contained in the five (5) chlorine ton-containers and associated piping, valves and other 
miscellaneous equipment.  The chlorine equipment is housed in a building.  However, the 
ton-containers are delivered by truck and are offloaded outside of the Chlorine Room.  The 
worst-case release scenario for chlorine would be an accident during offloading resulting in the 
rupture of one (1) chlorine ton-container and the release of its entire contents over a ten (10) 
minute period.  This release would disperse in the atmosphere and the chlorine concentration 
would diminish with distance from the Facility.  The EPA defines a 3 part per million (ppm) 
concentration of chlorine in the air as not having any serious long-term heal 
th effects on the 
general public.  Based on the Risk Management Program Guidance for Waste Water Treatment 
Plants (WWTP Guidance) prepared by the EPA,  the distance from the Facility to the point 
where the chlorine concentration has diminished to 3 ppm is 3.0 miles.  This distance is known 
as the end-point distance.  The area of potential impact is defined as a circle with its center point 
at the Facility and extending outward to the end-point distance, in this case 3.0 miles.  1990 
census data as calculated by the LandView  III program indicate that approximately 6,000 
people live within this area of potential impact.  The Claremore Quadrangle U.S.Geological 
Survey 7.5 Minute Series Topographic map (Claremore Quadrangle map), a DeLorme Street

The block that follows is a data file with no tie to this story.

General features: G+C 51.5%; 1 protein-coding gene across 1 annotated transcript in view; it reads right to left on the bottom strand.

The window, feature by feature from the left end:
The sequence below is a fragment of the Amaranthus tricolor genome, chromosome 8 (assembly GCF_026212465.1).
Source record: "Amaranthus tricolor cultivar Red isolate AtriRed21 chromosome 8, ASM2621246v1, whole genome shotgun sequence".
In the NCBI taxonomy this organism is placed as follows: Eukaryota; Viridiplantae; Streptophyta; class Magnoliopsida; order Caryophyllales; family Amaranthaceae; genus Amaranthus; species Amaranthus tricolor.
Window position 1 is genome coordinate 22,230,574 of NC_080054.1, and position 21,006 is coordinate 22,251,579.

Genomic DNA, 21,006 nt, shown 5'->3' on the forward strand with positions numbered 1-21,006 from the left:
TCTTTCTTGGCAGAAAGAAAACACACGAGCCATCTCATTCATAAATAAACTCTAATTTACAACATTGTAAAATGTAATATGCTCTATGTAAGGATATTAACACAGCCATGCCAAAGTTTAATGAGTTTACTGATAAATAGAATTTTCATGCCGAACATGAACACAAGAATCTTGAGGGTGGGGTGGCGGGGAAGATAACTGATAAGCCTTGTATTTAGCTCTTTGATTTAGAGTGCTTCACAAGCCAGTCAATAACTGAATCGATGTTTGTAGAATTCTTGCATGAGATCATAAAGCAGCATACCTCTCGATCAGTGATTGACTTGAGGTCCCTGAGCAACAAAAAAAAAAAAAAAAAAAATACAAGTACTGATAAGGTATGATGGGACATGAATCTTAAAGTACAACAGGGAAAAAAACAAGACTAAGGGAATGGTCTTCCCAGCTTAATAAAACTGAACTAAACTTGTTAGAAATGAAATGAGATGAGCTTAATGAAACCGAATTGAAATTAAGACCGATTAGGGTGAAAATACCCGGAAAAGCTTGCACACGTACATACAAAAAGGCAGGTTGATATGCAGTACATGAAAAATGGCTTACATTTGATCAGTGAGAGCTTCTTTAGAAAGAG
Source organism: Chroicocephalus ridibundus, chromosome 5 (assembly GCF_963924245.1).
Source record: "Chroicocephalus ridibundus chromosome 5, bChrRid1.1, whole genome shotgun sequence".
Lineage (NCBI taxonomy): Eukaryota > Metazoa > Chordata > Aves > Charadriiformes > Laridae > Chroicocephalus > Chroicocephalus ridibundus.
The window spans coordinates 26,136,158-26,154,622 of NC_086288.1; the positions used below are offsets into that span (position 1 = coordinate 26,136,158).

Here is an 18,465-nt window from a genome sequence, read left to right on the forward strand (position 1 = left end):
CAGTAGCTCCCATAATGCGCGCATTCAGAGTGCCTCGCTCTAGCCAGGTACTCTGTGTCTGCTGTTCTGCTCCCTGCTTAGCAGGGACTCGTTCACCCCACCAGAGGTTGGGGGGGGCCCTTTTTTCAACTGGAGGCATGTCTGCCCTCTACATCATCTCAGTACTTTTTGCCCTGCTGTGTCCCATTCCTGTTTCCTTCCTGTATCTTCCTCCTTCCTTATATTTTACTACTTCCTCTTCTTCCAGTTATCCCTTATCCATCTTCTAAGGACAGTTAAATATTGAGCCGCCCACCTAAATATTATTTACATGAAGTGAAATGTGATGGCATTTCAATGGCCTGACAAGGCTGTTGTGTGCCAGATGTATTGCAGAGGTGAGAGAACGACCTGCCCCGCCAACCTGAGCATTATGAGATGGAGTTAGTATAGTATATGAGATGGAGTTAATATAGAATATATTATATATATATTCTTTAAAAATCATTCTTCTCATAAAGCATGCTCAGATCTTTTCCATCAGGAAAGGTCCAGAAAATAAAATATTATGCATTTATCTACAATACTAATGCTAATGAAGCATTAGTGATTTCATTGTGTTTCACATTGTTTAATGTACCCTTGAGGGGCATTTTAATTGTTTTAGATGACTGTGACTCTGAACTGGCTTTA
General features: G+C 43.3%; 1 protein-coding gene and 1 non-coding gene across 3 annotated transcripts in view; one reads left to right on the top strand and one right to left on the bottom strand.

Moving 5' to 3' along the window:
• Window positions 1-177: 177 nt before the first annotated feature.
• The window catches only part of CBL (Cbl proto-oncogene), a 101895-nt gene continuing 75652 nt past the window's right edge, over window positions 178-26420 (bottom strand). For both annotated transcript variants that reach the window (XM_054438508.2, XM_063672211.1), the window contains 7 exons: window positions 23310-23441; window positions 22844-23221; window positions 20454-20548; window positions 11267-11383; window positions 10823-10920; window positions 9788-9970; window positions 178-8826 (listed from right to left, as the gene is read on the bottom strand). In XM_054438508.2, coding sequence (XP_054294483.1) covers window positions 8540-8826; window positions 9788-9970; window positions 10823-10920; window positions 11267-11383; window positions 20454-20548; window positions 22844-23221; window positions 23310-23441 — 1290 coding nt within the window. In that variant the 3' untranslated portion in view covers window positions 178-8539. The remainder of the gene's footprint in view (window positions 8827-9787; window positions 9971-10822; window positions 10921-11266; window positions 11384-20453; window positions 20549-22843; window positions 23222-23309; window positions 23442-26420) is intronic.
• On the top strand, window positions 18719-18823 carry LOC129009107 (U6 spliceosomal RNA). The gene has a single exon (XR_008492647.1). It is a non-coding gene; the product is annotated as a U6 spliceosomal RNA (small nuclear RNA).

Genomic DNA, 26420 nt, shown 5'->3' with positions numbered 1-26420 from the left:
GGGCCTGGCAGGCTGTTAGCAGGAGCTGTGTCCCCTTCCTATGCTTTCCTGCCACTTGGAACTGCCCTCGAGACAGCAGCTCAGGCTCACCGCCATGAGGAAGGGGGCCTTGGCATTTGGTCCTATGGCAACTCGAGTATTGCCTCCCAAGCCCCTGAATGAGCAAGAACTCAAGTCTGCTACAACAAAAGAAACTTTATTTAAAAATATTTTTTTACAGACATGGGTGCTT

Atlas USA  street map (DeLorme map), and the MARPLOT  map indicate the area of potential 
impact contains at least one school, residence, hospital, park, jail, and commercial, office, or 
industrial area.  A review of the Claremore Quadrangle, the  
DeLorme map, and the MARPLOT  
map failed to identify any sensitive environmental receptors with the area of potential impact. 
A more realistic release scenario known as the alternative-case release scenario was identified in 
a process hazard analysis (PHA) of the Facility's chlorine system.  This release would be much 
smaller than the worst-case release, and it was estimated that it could be contained within one (1) 
hour or less by the Claremore Fire Department.  This release could occur if an operator failed to 
properly attach the regulator to the chlorine ton-container's valve, and  then opened  the valve.  
This would cause a release of chlorine through the open valve at an estimated rate of 15 lb/min.  
This would immediately cause a very high concentration of chlorine in the Chlorine Room 
requiring the operator to immediately evacuate the Chlorine Room and implement the Facility's 
emergency action plan.    As noted above, the Claremore Fire Department be notified under the 
's emeregency action plan and all employees would evacuate the Facility.  It is anticipated 
that the Claremore Fire Department would use SCBA to enter the Chlorine Room and close the 
valve.  Using the WWTP Guidance for a 15 lb/min chlorine release over a 60 minute time period, 
the endpoint distance was determined to be 0.2 miles.  LandView  III census data indicate that 
approximately 21 people live within this area of potential impact.   A review of the Claremore 
Quadrangle, the DeLorme map, and the MARPLOT  map failed to identify any 
sensitive environmental receptors with the area of potential impact.